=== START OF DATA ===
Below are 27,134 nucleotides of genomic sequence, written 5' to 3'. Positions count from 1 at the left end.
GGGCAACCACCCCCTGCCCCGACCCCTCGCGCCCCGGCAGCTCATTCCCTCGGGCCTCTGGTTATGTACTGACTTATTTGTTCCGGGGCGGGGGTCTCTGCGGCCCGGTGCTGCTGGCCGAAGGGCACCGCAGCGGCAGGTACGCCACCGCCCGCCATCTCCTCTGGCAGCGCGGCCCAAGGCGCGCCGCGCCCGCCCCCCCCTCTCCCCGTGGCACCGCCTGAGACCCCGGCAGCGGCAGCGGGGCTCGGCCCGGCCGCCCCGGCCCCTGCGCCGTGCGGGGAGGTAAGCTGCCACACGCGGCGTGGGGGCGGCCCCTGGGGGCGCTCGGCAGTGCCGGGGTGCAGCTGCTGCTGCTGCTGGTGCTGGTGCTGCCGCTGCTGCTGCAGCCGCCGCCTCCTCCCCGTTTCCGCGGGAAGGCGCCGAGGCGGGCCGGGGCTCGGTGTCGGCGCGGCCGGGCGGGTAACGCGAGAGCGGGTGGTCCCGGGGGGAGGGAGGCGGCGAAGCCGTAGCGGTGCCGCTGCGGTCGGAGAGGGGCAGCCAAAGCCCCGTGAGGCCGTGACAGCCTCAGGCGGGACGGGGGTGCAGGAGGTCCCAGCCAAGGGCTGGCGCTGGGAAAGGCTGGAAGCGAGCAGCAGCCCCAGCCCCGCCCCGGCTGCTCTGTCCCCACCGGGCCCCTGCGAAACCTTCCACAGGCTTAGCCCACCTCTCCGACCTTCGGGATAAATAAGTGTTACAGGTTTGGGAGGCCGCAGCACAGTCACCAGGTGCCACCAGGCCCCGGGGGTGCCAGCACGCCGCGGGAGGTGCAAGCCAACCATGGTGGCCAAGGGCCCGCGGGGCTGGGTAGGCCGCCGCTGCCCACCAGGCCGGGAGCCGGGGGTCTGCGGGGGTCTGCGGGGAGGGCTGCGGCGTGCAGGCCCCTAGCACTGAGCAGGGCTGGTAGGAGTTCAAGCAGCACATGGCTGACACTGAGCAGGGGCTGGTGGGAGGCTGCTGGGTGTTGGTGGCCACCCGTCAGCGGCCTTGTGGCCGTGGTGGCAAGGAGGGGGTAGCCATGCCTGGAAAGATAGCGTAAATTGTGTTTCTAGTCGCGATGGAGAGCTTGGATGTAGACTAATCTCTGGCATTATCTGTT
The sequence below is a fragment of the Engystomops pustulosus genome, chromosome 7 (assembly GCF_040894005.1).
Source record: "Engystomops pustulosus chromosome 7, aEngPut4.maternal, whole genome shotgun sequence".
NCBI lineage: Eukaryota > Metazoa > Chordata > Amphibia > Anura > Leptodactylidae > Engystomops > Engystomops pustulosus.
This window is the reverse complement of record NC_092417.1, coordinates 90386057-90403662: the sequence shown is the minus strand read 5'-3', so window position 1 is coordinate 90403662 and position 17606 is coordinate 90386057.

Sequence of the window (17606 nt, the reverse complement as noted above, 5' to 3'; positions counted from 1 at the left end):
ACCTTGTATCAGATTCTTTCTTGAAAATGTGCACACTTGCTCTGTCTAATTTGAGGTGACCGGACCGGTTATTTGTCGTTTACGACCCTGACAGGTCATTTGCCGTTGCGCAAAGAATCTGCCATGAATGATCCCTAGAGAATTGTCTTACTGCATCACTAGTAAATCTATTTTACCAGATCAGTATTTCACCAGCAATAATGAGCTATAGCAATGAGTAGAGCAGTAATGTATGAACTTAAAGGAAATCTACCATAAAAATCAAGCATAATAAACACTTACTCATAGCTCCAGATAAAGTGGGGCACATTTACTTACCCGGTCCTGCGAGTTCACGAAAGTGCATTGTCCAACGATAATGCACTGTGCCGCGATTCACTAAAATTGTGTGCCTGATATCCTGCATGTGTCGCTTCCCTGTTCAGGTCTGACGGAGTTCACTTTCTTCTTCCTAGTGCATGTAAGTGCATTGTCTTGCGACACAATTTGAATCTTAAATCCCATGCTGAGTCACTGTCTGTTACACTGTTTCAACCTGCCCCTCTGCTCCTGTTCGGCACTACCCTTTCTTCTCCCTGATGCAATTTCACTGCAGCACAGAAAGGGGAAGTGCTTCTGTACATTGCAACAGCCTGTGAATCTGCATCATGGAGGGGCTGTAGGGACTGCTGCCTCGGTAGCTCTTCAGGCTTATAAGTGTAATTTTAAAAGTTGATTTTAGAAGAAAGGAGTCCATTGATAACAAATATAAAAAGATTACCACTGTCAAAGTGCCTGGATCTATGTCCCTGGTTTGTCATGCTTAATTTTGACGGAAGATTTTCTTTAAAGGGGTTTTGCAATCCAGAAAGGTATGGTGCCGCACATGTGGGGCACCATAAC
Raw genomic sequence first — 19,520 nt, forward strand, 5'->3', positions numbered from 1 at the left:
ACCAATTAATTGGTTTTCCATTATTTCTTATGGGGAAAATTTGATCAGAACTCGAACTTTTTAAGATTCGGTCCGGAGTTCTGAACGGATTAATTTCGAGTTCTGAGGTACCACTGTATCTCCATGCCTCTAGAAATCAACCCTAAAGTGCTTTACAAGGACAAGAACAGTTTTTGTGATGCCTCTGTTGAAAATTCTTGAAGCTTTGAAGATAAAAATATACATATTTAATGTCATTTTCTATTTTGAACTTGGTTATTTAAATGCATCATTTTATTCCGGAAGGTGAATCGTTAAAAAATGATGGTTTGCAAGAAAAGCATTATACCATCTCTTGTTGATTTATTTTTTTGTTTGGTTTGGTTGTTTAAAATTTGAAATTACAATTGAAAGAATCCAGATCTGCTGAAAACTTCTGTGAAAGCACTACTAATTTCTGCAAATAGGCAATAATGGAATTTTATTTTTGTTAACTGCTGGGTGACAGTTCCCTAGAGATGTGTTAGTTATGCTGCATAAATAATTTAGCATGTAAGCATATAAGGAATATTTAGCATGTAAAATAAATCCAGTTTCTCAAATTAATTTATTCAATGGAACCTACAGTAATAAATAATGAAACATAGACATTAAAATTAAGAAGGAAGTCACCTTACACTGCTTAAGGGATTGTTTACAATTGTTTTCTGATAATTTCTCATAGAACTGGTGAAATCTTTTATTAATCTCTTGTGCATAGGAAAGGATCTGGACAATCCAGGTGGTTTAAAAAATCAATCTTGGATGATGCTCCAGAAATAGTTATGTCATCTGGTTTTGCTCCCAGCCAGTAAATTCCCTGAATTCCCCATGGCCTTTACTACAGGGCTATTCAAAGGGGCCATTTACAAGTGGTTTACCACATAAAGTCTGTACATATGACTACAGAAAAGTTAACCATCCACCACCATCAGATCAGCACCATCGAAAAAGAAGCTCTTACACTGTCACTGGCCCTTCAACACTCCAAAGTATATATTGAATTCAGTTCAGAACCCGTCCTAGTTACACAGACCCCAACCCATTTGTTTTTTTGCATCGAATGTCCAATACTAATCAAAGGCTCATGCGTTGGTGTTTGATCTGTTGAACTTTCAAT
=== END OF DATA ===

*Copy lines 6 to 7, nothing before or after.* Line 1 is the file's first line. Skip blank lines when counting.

This window is the reverse complement of record NC_092417.1, coordinates 90386057-90403662: the sequence shown is the minus strand read 5'-3', so window position 1 is coordinate 90403662 and position 17606 is coordinate 90386057.

Sequence of the window (17606 nt, the reverse complement as noted above, 5' to 3'; positions counted from 1 at the left end):